Monthly Archives: December 2006

Q&A Thursday: A Christmas Memory

I was wondering tonight, as I was singing my girls to sleep with Christmas songs, if I have been making good Christmas memories for my children. This year has been a little “off.” Two weeks of sickness tumbling about the house has translated into neglected Advent traditions. Our forlorn advent wreath still has the third candle unburned and our wonderful new Jesse Tree is missing about a 1/3 of its symbols. Alas. There is always next year…

Back to my singing… It triggered a memory of a favorite Christmas Eve of mine as a little girl. I don’t know how old I was, probably 6 or so, but I remember sitting with my family around our artificial tree bedecked with colored lights and gold tinsel. I was wearing a red, polyester nightgown trimmed with itchy lace, with elbows reduced to see-through mesh ovals. We were singing Christmas carols. My dad, as usual, was terribly off-key, but continued on steadily. Afterwards, he read the nativity passage from Luke while Mom passed out eggnog. I always loved this part, because she served it in tiny ruby colored glasses. These glasses only came out on Christmas Eve. I loved the way I would sip the eggnog and the nutmeg would stay on my upper lip. I would then lick the little spongy pieces off my lip and chew them while Dad read the story.   Afterwards, Mom and Day tried to shoo us to bed, but we were so excited that they let us stay around the tree a few more minutes.  My sister and I made up this hyper little song and dance, that continued well into our teenaged Christmases.  I can hear us now…”Un-dee-li-lee, Un-dee-li-lie, Un-dee-li-lee…”  It always cracked us up.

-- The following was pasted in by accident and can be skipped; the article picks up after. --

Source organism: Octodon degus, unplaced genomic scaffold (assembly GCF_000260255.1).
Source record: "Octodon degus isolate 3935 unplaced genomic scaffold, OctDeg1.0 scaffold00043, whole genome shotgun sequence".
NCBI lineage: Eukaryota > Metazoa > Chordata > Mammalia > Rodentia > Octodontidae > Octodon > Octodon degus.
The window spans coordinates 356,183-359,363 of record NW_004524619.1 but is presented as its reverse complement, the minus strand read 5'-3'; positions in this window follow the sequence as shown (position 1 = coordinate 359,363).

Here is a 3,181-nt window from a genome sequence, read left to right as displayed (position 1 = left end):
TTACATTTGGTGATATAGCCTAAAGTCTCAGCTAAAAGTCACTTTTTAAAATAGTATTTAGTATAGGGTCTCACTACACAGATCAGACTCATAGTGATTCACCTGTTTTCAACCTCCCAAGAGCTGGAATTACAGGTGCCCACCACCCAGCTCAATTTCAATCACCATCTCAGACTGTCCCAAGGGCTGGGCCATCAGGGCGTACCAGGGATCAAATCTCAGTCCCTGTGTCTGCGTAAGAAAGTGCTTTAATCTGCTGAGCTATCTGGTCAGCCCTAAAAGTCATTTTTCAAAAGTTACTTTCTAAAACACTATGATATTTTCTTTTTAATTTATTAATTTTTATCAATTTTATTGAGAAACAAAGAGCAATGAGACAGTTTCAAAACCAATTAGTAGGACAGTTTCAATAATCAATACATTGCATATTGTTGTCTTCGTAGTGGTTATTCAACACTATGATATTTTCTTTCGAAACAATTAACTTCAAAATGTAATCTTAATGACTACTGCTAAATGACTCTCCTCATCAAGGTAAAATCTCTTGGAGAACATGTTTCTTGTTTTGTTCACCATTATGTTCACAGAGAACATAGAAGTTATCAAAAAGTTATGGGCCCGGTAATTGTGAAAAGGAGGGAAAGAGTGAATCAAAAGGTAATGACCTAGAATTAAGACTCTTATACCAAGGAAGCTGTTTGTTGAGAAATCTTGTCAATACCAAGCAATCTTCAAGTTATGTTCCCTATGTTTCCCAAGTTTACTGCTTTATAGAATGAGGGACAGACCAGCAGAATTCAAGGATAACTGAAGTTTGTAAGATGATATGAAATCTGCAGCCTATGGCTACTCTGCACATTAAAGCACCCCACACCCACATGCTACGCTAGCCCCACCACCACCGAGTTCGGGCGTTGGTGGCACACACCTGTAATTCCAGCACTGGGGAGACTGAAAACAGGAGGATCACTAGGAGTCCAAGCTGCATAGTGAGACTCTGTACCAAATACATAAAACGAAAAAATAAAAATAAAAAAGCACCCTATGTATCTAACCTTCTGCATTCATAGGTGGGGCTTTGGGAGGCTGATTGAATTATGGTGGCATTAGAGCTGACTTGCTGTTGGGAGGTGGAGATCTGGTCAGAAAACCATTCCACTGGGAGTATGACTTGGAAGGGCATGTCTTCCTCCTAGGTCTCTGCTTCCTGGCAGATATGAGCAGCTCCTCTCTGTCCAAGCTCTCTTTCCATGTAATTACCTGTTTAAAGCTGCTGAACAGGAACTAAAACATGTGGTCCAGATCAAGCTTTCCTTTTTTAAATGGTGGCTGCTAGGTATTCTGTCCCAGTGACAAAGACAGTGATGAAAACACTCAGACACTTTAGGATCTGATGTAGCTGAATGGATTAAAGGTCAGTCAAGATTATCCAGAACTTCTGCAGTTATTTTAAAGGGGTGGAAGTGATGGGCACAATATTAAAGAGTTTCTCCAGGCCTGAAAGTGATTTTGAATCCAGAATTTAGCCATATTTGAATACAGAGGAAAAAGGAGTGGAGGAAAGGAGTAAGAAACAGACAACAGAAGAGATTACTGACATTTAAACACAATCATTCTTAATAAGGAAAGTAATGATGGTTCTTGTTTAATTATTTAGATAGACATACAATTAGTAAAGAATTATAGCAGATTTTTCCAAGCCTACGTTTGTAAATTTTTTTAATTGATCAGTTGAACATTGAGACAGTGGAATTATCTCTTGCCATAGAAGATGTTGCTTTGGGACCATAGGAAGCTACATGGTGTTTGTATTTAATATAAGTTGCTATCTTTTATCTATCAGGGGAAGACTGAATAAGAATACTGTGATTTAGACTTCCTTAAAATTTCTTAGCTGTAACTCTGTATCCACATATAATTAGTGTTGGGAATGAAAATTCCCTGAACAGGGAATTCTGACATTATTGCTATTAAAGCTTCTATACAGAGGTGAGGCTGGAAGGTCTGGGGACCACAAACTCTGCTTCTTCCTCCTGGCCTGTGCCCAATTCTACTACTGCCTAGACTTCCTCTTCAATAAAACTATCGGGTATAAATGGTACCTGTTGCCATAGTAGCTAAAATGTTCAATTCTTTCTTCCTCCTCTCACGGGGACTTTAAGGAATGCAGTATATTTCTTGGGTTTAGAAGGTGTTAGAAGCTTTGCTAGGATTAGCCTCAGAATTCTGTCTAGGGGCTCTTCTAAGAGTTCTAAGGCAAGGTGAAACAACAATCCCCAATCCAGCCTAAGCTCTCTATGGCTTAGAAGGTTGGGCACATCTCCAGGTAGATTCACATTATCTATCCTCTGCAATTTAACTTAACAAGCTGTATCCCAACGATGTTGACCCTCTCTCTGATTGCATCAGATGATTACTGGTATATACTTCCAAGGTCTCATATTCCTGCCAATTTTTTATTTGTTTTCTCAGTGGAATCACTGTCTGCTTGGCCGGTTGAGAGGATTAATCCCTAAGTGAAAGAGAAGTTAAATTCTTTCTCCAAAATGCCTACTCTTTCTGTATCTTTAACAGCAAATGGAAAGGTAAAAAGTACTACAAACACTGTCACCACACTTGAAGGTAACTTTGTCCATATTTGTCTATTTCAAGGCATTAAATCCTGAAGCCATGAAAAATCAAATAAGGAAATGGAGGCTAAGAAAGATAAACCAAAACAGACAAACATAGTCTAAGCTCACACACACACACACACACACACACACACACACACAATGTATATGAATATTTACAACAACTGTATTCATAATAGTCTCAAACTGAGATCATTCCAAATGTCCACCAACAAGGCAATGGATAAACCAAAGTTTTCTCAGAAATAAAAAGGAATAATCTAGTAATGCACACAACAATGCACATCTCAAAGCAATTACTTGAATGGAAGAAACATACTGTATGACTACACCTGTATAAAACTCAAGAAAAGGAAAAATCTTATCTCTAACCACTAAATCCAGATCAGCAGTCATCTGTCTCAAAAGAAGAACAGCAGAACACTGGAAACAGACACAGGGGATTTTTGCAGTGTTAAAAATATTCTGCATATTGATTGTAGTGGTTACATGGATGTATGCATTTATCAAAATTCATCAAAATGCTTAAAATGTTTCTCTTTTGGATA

When I remember that Christmas Eve, I breath a little sigh of relief.  The ingredients of a wonderful Christmas memory are fairly simple…family, love, carols, Jesus, a little eggnog, and a dose of silliness.  I think the only ingredient we’re missing is eggnog, and I can buy that tomorrow.  I wonder if Silknog will count.